Nineteen monks, nuns and other Catholics who were killed during Algeria's civil war were beatified on Saturday, in the first step towards becoming Roman Catholic saints.
The ceremony, in Algeria's second city, Oran, was conducted by Italian Cardinal Angelo Becciu on behalf of Pope Francis.
During a service attended by 1,200 people, including pilgrims, relatives, and friends of the beatified, Becciu read the official decree stating that the 19 men and women would "from now on be called blessed."
In a message read during the ceremony by Becciu, Francis spoke of his hope that "this celebration helps to heal the wounds of the past and create a new dynamic of meeting and living together."
Read more: Pope Francis honors martyred Archbishop Oscar Romero of El Salvador
"We believe that this unprecedented event in your country will draw a great sign of fraternity in the Algerian sky to the whole world," the pope wrote in a greeting.
The 19 Catholic clergy were killed between 1994 and 1996 as Algeria was in the grips of a decade-long civil war between government forces and Islamists that left up to 200,000 people dead.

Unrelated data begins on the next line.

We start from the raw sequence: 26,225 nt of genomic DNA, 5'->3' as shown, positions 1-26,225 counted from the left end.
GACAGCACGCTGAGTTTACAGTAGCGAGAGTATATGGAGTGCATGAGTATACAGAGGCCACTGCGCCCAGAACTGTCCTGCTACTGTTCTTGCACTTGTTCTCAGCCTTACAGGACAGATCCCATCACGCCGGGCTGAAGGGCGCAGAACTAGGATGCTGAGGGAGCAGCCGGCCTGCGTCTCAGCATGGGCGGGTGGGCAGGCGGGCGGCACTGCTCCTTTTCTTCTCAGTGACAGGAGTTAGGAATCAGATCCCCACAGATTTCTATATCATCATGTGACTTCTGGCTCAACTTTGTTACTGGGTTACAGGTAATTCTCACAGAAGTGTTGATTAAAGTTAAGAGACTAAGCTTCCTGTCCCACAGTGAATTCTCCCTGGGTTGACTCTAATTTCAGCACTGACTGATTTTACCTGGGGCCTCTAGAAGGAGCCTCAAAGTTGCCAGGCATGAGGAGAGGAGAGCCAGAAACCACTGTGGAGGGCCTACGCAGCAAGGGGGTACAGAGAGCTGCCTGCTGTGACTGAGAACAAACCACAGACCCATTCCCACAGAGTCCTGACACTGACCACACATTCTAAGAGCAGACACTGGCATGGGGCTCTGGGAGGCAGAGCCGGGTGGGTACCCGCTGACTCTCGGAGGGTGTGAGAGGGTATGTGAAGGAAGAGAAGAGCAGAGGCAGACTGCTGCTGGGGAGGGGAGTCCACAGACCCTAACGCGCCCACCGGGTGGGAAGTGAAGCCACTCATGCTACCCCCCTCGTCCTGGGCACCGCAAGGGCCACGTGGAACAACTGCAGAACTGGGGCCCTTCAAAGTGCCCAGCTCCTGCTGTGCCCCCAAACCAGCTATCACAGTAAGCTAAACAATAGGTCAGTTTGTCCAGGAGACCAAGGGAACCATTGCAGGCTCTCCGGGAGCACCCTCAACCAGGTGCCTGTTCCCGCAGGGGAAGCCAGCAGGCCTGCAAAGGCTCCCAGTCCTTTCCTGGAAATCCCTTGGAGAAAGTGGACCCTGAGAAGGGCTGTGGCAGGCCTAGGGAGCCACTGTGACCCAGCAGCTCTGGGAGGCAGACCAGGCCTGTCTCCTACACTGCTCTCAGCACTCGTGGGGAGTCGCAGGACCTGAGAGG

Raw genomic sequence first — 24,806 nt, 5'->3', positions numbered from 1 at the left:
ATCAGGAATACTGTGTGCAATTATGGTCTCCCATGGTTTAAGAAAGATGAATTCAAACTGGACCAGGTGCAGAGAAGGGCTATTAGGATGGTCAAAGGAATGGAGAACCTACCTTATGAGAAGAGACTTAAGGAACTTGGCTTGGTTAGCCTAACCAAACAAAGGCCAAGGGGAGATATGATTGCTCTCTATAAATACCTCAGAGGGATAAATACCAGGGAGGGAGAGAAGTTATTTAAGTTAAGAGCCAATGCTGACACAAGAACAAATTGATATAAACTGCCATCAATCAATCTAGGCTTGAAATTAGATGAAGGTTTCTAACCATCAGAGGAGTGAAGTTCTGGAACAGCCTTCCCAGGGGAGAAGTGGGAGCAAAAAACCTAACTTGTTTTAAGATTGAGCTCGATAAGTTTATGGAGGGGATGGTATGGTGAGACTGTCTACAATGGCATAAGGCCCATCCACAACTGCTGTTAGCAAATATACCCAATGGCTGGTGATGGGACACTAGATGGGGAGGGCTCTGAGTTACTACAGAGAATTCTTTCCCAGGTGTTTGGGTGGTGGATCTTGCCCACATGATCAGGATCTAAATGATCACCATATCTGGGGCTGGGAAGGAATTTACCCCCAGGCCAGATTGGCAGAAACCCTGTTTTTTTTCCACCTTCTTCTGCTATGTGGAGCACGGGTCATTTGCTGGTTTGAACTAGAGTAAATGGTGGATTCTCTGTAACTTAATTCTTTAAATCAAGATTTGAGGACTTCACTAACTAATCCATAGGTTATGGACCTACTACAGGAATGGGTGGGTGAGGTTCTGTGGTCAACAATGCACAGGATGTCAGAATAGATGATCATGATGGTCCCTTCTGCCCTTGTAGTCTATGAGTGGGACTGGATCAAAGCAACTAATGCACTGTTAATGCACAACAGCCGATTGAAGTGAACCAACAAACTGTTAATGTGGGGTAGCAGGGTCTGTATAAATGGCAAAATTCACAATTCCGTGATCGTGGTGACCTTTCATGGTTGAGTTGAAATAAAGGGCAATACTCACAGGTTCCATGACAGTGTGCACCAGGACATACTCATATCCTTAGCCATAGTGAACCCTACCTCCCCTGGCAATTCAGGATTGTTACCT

Trappist monks among the blessed
Those beatified included seven French Trappist monks, who were kidnapped from the Notre Dame de l'Atlas monastery in Tibhirine in 1996.
A radical group was blamed for their beheadings, but some observers have suggested Algeria's military was responsible.
Their deaths inspired a 2010 French film starring Lambert Wilson and Michael Lonsdale, Des Hommes et des Dieux (Of Gods and Men), that won the Grand Prix at the Cannes Film Festival.
Read more: Pope adviser urges rethink on Catholic celibacy
Others beatified included former Bishop of Oran Pierre Claverie, who was killed with his driver in 1996 when a remote-controlled bomb exploded at his residence. Eleven other religious men and women — from France, Spain, Belgium, and Malta, who were gunned down during the conflict — were also blessed.
The Church recognized all 19 as martyrs in January paving the way for the first event of its kind in a Muslim country.
The Algerian president allowed the ceremony despite continued tensions over the deaths.
Local Muslim dignitaries later on Saturday received the families of the slain clergy at the Ibn Badis Grand Mosque
mm/aw (AFP, AP, DPA)
Each evening at 1830 UTC, DW's editors send out a selection of the day's hard news and quality feature journalism. You can sign up to receive it directly here.